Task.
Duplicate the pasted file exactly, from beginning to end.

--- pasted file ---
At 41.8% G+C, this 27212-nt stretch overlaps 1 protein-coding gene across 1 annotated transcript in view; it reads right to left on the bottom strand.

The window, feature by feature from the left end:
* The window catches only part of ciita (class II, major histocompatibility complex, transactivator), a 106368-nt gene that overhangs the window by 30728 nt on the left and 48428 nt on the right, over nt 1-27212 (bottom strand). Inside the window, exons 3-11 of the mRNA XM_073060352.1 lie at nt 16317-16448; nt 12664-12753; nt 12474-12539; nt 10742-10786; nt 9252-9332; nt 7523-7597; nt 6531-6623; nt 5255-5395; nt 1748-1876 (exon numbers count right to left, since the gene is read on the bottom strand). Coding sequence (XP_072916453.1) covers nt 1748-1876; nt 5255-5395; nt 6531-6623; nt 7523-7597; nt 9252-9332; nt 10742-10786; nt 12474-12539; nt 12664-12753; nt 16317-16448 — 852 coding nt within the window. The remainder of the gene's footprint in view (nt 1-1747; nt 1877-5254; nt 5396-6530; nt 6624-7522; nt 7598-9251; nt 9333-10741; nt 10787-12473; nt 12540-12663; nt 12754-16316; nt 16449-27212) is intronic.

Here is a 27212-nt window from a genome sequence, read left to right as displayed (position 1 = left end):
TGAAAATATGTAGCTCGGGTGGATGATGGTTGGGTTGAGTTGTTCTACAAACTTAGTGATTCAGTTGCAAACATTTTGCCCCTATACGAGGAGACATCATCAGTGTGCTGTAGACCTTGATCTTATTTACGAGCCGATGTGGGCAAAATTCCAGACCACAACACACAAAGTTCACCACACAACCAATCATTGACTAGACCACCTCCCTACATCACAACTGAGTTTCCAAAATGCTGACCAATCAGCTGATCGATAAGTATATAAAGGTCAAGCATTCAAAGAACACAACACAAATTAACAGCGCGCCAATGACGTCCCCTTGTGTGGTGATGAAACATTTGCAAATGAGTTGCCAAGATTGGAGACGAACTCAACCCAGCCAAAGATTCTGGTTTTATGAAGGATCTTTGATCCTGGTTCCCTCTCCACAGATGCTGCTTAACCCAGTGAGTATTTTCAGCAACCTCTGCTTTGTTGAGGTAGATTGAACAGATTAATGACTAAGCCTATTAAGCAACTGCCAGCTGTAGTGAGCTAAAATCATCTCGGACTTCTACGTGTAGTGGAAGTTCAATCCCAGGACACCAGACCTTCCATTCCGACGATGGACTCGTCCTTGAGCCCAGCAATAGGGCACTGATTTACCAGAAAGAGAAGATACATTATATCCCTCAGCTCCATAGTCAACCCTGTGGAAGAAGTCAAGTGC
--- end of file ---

At 41.8% G+C, this 27212-nt stretch overlaps 1 protein-coding gene across 1 annotated transcript in view; it reads right to left on the bottom strand.

The window, feature by feature from the left end:
* The window catches only part of ciita (class II, major histocompatibility complex, transactivator), a 106368-nt gene that overhangs the window by 30728 nt on the left and 48428 nt on the right, over nt 1-27212 (bottom strand). Inside the window, exons 3-11 of the mRNA XM_073060352.1 lie at nt 16317-16448; nt 12664-12753; nt 12474-12539; nt 10742-10786; nt 9252-9332; nt 7523-7597; nt 6531-6623; nt 5255-5395; nt 1748-1876 (exon numbers count right to left, since the gene is read on the bottom strand). Coding sequence (XP_072916453.1) covers nt 1748-1876; nt 5255-5395; nt 6531-6623; nt 7523-7597; nt 9252-9332; nt 10742-10786; nt 12474-12539; nt 12664-12753; nt 16317-16448 — 852 coding nt within the window. The remainder of the gene's footprint in view (nt 1-1747; nt 1877-5254; nt 5396-6530; nt 6624-7522; nt 7598-9251; nt 9333-10741; nt 10787-12473; nt 12540-12663; nt 12754-16316; nt 16449-27212) is intronic.

Here is a 27212-nt window from a genome sequence, read left to right as displayed (position 1 = left end):
TGAAAATATGTAGCTCGGGTGGATGATGGTTGGGTTGAGTTGTTCTACAAACTTAGTGATTCAGTTGCAAACATTTTGCCCCTATACGAGGAGACATCATCAGTGTGCTGTAGACCTTGATCTTATTTACGAGCCGATGTGGGCAAAATTCCAGACCACAACACACAAAGTTCACCACACAACCAATCATTGACTAGACCACCTCCCTACATCACAACTGAGTTTCCAAAATGCTGACCAATCAGCTGATCGATAAGTATATAAAGGTCAAGCATTCAAAGAACACAACACAAATTAACAGCGCGCCAATGACGTCCCCTTGTGTGGTGATGAAACATTTGCAAATGAGTTGCCAAGATTGGAGACGAACTCAACCCAGCCAAAGATTCTGGTTTTATGAAGGATCTTTGATCCTGGTTCCCTCTCCACAGATGCTGCTTAACCCAGTGAGTATTTTCAGCAACCTCTGCTTTGTTGAGGTAGATTGAACAGATTAATGACTAAGCCTATTAAGCAACTGCCAGCTGTAGTGAGCTAAAATCATCTCGGACTTCTACGTGTAGTGGAAGTTCAATCCCAGGACACCAGACCTTCCATTCCGACGATGGACTCGTCCTTGAGCCCAGCAATAGGGCACTGATTTACCAGAAAGAGAAGATACATTATATCCCTCAGCTCCATAGTCAACCCTGTGGAAGAAGTCAAGTGC